My Senior Sermon: “Here I am, Lord”

Toward the end of my senior year of college (7 years ago now), I gave this sermon during one of our Sunday morning worship services. Every year about this time, I am reminded of this sermon and the words I spoke – I find these words ring more and more true for me with each passing year. This year for Easter, I’d like to share my senior sermon with a new audience. I hope it resonates with you.

“Here I am, Lord”

I love this line: “I can do all things through Christ who strengthens me.”

When I was a sophomore in high school, my friend Misty and I ran track together. Misty was a senior, and before each meet, she would make a kind of “note of encouragement” for me. On a regular sheet of notebook paper, she would write inspirational phrases or attach short, funny stories that she cut out of the newspaper. The phrases and newspaper clippings changed from track meet to track meet, but one phrase remained the same. Down at the bottom of the paper, she would write, “I can do all things through Christ who strengthens me.”

I don’t remember now why Misty gave me these notes. She and I didn’t go to church together, and we really only saw each other at track practice. I really have no idea how the notes started, but I do remember how much I looked forward to them.

I was usually really nervous on the day of a race, and her notes helped calm me down. I would get out onto the track for the start of my race, and her note would be in my head. Now I want to explain the way a race starts. You have three commands: “ready” means you crouch down, slide your feet onto the starting blocks, and wait in anticipation. Then you hear “set” and “go!” I’d be standing at the starting line, the coach would shout “ready” and we’d get down into our starting blocks. In that moment between the “ready” and the “set… go!” I would stare at the white line in front of me, my heart pounding a mile a minute, and I would repeat to myself, “I can do this. I can do this. I can do all things through Christ who strengths me. I can do this.” Sometimes I placed well, and sometimes I didn’t. But I never felt ready to run without saying to myself, “I can do all things through Christ who strengthens me.”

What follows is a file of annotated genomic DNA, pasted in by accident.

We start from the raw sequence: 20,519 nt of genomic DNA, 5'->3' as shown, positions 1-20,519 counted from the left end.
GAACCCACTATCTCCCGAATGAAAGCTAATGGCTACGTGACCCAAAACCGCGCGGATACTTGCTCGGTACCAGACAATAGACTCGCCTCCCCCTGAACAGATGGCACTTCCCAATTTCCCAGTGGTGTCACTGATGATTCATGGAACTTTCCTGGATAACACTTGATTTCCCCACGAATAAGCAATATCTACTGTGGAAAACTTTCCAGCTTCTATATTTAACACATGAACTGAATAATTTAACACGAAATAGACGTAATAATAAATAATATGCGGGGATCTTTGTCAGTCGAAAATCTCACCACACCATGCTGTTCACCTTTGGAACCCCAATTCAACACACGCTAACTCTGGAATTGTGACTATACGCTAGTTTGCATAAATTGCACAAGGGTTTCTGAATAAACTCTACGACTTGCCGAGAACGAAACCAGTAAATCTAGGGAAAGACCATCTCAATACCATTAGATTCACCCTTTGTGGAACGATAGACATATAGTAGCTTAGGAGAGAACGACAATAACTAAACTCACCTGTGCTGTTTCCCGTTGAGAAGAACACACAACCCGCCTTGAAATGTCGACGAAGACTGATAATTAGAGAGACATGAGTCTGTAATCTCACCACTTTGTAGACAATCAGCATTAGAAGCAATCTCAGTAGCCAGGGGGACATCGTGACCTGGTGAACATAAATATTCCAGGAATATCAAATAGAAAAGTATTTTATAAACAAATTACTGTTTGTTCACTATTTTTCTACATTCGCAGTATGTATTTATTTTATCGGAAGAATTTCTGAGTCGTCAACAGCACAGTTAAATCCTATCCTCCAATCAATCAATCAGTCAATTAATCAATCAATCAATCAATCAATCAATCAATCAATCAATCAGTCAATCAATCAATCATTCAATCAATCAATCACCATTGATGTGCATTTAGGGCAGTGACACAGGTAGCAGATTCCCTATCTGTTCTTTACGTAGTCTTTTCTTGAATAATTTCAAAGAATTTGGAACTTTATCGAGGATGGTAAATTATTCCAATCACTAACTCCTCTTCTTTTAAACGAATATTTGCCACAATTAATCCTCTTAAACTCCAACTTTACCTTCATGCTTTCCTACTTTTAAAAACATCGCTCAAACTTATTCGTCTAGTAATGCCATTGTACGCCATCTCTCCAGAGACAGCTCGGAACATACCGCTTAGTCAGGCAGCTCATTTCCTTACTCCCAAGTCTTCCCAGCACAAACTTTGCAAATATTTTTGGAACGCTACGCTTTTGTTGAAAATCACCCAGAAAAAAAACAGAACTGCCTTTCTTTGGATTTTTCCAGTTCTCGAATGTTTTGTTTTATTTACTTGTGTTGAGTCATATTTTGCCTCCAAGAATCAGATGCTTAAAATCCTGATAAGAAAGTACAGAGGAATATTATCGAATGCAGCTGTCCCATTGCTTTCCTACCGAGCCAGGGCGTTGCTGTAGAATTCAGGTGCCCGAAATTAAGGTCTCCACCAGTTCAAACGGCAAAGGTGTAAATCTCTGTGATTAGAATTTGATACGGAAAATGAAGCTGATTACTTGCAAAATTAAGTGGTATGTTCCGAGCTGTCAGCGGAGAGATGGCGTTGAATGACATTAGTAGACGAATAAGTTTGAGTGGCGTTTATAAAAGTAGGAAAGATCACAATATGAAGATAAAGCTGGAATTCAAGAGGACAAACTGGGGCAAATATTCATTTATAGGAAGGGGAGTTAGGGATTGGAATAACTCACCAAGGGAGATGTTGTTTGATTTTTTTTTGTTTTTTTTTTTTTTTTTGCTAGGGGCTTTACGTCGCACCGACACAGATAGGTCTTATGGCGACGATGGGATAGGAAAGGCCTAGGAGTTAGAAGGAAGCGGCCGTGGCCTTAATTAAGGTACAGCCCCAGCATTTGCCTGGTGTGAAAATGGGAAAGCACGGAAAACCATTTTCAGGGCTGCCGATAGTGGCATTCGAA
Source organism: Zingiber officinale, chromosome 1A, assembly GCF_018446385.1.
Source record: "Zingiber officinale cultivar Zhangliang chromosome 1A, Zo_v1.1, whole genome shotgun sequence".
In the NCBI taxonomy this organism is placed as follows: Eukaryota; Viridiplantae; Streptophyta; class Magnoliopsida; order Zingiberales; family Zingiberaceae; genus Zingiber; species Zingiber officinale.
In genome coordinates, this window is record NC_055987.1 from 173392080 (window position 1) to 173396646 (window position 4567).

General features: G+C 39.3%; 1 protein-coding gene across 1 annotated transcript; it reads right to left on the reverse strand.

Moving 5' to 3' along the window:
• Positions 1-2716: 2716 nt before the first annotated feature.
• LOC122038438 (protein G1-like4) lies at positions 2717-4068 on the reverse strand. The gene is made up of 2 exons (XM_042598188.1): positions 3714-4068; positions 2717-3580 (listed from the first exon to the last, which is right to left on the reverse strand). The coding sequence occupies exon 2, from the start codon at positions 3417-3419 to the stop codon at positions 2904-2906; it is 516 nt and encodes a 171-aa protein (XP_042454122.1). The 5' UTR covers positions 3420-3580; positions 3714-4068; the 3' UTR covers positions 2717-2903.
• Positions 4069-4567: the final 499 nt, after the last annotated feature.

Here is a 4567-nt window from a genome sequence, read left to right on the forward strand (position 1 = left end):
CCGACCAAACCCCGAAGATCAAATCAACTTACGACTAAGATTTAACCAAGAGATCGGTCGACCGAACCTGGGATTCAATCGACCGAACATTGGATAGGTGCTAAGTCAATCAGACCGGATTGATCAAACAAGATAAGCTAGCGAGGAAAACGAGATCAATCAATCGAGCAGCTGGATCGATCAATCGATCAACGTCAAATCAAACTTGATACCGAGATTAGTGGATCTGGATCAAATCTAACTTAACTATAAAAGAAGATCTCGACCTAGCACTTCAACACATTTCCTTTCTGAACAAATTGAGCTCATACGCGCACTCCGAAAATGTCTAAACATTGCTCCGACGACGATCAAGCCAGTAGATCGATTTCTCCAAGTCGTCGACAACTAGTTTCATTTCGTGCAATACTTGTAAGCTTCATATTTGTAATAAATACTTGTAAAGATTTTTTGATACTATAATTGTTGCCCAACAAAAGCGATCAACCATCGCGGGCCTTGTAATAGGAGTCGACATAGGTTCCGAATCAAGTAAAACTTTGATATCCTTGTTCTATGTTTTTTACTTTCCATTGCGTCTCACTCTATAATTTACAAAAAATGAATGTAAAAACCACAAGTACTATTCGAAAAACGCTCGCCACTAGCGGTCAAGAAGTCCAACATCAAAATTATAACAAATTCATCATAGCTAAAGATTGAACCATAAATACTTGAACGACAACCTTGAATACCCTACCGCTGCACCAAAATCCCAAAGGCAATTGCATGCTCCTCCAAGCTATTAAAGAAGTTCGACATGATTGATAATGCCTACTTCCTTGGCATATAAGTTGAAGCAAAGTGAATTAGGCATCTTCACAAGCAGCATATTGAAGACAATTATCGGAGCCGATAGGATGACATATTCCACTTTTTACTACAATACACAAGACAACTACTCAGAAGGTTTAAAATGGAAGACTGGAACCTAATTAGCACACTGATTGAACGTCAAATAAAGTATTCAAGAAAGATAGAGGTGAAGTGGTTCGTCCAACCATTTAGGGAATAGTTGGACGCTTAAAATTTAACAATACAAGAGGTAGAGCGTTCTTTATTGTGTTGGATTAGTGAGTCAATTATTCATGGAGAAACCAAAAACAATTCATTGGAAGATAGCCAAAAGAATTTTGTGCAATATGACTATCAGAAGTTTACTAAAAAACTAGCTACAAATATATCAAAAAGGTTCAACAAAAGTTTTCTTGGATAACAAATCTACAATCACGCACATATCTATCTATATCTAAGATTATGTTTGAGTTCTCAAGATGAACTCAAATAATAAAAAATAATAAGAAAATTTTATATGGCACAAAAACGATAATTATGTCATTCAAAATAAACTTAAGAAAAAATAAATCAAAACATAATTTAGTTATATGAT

Misty graduated that year, and the next two years of track were a little different without her notes. But I never changed my routine. The line she gave me before every race kept playing in my head between the “ready” and the “set… go” at the starting line.

It may seem like such a small matter to ask for strength before a race, but as I have grown to discover, that act of asking for strength is so important at so many times in our lives, and it can also be one of the toughest requests we make.

I think sometimes in life we can feel like we’re stuck at the starting line, and we don’t know quite what to do or where to turn. We can’t move from the “ready” to the “set… go.”  Sometimes we can’t even get to the “ready.”

We feel far from God, or we think that no one – not even God – hears us. We pray, but we don’t see the answers to our prayers, or maybe we’re afraid to pray because we don’t know what the answers will be.

Four years after Misty shared this scripture with me, I encountered one of the hardest moments in my life and in my faith. During February of my sophomore year of college, my grandmother entered the hospital. She was supposed to be there for a quick operation, but after the operation, there were complications and she just kept getting worse. I was angry because I didn’t understand what was wrong. I was angry because I prayed for her to get better and she kept getting worse. I was angry because I wasn’t sure what to pray for any more. I was just really angry.